Cruising with Servas
We had never even thought about cruising, thinking it was for older, richer folks using it as a last adventure before heading to hospice care, or for families who tire of the long lines at Disney. But Servas encounters have a way of making one see things in a new light. So when a couple of youngish, not-so-rich Canadians visited with us in Florida on their way to a cruise, we discussed how their cruise was taking them to places which might otherwise be inaccessible. Curious, we looked into and booked a four month Holland America world cruise. The challenge was working Servas visits into our busy, see-a-country-for-a-day-or-two schedule. We succeeded.
Our first meeting was with two hosts in Montevideo. They met us at the port, ran us ragged (in a good way) enjoying the main sites of the city, and brought us to a yacht club for lunch. Along the way, we discussed the political, economic, and social issues of their country. Even though we spent only nine hours in Uruguay, we got to know a few people well.
In Sydney, our day host took us to a Greek Festival. In addition to tasting delicacies, we learned of the huge impact Greeks have on Australia. We still had time for the Opera House and Bondi Beach. Our hostess, a children’s author, made the city far more memorable than any tour Holland America could have provided. We also stopped at a hole-in-the-wall bookstore in Towanda (near Cairns) where our Servas host admitted that the shop was really a front for meaningful conversation. We were glad to oblige him.
We were scheduled for a single night in Hong Kong. Knowing that guest rooms are very rare, I had written to the National Secretary of Servas seeking ideas. We settled on inviting the local hosts onto the ship. Three hosts and a traveler, all who had never met, came aboard for a meal, a tour, and laser show.
Singapore was also a one-night stand. I explained our predicament to a local host, who agreed to break the two-night minimum rule and allow us to stay. The American ex-pat introduced us to her life abroad, her Singaporean family, and the national museum featuring a military archeologist who was digging up a local neighborhood which also served as a WWII battlefield and a POW camp.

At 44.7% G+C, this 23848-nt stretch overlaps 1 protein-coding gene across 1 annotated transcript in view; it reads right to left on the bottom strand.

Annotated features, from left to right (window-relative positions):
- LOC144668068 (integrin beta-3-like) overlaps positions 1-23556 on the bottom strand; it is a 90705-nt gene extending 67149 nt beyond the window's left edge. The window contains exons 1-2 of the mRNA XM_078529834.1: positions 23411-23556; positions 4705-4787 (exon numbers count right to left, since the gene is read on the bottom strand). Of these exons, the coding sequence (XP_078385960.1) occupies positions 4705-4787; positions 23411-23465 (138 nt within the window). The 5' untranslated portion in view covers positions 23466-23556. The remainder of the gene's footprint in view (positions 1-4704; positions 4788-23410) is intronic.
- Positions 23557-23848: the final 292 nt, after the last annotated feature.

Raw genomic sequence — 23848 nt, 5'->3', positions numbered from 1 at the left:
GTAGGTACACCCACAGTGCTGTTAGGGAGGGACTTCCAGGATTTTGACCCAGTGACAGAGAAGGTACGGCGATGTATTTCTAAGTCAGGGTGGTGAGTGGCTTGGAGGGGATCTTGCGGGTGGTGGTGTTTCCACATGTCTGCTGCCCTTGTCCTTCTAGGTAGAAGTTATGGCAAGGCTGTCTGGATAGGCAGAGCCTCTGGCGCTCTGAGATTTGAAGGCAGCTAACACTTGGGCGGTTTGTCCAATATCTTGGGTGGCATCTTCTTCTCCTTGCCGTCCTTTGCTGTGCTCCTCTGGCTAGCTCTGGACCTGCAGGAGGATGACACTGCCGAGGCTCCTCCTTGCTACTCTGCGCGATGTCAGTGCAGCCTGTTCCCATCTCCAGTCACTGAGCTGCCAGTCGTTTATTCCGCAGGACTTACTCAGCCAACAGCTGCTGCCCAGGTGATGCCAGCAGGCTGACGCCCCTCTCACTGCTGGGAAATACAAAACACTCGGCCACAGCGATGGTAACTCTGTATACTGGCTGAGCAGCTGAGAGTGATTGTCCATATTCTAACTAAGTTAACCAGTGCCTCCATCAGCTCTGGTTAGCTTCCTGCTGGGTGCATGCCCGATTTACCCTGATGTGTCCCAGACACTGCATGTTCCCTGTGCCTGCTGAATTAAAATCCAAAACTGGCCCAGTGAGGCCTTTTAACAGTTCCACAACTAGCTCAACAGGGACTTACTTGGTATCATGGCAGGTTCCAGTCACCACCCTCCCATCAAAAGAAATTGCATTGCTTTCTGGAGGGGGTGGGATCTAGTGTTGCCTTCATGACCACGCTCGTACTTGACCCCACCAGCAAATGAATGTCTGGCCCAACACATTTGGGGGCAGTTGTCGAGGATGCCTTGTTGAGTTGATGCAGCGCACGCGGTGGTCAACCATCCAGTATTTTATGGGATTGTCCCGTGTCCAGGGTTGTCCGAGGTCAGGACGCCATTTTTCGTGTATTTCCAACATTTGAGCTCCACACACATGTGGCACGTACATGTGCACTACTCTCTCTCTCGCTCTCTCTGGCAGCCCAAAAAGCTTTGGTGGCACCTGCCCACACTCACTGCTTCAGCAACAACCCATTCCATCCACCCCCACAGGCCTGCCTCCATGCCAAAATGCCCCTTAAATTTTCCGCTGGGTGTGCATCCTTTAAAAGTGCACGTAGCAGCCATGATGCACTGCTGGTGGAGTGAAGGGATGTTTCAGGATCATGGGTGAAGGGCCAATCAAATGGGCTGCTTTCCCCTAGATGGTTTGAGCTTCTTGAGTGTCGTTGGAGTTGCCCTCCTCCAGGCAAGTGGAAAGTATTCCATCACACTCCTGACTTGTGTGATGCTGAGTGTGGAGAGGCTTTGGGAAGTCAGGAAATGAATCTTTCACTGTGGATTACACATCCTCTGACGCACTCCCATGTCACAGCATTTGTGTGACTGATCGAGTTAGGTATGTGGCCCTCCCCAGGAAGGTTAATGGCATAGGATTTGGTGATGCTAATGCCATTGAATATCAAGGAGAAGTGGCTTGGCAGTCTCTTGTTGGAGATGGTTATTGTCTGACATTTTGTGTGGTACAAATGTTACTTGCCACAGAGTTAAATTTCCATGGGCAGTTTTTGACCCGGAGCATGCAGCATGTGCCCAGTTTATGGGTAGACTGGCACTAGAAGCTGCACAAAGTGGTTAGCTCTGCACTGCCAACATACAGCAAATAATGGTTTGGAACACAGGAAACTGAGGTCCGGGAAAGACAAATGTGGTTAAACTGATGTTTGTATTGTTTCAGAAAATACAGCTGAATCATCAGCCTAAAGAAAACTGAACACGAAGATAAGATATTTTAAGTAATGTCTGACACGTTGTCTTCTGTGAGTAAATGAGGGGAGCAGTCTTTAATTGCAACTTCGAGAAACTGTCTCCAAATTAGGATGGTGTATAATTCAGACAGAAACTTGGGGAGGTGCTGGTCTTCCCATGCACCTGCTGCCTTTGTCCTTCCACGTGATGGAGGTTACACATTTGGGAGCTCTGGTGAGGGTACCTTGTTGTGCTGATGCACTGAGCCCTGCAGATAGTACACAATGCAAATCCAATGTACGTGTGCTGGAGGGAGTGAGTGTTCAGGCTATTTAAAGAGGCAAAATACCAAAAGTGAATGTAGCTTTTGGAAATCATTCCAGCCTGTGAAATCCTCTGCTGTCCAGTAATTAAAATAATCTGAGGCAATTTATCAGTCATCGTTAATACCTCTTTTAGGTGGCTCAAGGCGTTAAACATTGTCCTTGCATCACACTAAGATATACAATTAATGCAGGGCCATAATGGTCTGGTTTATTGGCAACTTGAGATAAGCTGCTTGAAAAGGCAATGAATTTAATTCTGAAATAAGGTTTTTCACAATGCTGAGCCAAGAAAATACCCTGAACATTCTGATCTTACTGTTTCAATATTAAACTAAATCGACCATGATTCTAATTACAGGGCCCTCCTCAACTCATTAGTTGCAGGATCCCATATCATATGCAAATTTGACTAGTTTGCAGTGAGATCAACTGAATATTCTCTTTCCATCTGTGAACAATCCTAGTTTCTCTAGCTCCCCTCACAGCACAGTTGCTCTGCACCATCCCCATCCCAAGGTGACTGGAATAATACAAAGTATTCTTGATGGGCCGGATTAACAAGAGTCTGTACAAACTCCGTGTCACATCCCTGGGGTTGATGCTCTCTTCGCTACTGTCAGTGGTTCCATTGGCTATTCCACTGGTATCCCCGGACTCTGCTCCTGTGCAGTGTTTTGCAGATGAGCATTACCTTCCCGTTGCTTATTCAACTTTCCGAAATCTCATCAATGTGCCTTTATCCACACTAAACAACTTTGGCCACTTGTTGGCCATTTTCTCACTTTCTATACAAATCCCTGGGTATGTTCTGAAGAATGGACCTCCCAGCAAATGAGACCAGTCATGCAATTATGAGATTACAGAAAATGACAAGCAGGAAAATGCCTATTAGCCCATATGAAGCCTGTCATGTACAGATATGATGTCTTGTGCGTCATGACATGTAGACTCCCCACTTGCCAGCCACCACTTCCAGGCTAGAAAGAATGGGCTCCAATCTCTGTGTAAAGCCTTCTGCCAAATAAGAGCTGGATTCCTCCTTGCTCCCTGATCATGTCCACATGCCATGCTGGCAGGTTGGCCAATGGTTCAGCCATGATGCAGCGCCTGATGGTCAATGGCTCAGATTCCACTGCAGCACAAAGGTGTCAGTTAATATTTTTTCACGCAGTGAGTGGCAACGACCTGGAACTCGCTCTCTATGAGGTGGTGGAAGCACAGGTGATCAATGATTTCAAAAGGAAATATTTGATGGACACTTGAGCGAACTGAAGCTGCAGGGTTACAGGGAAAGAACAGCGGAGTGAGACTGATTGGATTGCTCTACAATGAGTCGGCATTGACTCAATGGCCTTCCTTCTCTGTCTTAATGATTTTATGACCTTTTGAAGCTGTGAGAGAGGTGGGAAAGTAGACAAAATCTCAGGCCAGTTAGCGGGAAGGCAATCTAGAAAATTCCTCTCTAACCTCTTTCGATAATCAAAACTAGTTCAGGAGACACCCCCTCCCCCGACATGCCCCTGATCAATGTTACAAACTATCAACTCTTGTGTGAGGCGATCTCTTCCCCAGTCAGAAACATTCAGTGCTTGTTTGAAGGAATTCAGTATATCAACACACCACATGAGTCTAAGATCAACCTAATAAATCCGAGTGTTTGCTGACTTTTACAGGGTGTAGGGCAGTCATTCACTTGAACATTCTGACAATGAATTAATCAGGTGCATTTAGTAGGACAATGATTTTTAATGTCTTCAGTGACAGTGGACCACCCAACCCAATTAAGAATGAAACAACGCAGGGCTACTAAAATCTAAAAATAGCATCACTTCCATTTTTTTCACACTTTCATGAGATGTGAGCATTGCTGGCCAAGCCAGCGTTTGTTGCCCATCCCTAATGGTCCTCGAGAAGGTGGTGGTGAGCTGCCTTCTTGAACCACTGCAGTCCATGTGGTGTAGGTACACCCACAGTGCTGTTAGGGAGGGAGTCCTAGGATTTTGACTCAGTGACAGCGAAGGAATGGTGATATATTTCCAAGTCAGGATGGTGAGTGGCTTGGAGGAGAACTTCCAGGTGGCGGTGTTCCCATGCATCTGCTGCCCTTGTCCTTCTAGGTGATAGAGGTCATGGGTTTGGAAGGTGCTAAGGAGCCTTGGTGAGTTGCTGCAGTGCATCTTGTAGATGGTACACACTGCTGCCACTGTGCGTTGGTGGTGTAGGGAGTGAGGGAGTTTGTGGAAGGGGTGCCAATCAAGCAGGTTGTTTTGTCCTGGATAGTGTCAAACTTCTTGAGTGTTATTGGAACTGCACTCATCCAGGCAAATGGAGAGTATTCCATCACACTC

In Durban, our first of two South African hosts met us near the controversial, tax-payer supported stadium recently built for the World Cup. (That scenario rings familiar.) They lived by Bollito Beach, a resort town thirty miles north of the city. Nearby was farmland turned into a wildlife reserve. That’s what a farmer turns lemons into lemonade when he realizes that he can’t separate the wildlife from his cash crops. We stayed two nights and flew to Capetown where our hosts lived across from a beach providing a view of Table Mountain. We toured the obligatory winery and South Africa’s largest Afrikaans university. Both South African hosts were “mixed marriages”, one Boer and one Brit. All spoke freely of their country’s past struggles, problems, and hope for improvement. We rejoined our cruise in Capetown, happy that our four day break offered an opportunity to interact with locals and avoid the Cape of Good Hope’s rough seas.
Knowing that the French isle of Reunion has more Servas hosts per square mile than anywhere else, we arranged to meet one. She met us at the port and took us to view one of the island’s foggy volcanos and dine at a typical beachfront Creole barbecue. Beaches and cruising tend to go well together. Our one-day visit was far too short. This is not surprising as we feel that way whenever we utilize Servas to enhance a trip. We intend to keep our promises to return.
Rob Allekotte served on the U.S. Servas board of directors for seven years and has been a frequent contributor to our newsletter. He has recently written a memoir, The Most Important Person in the World, which is available at thebookpatch.com.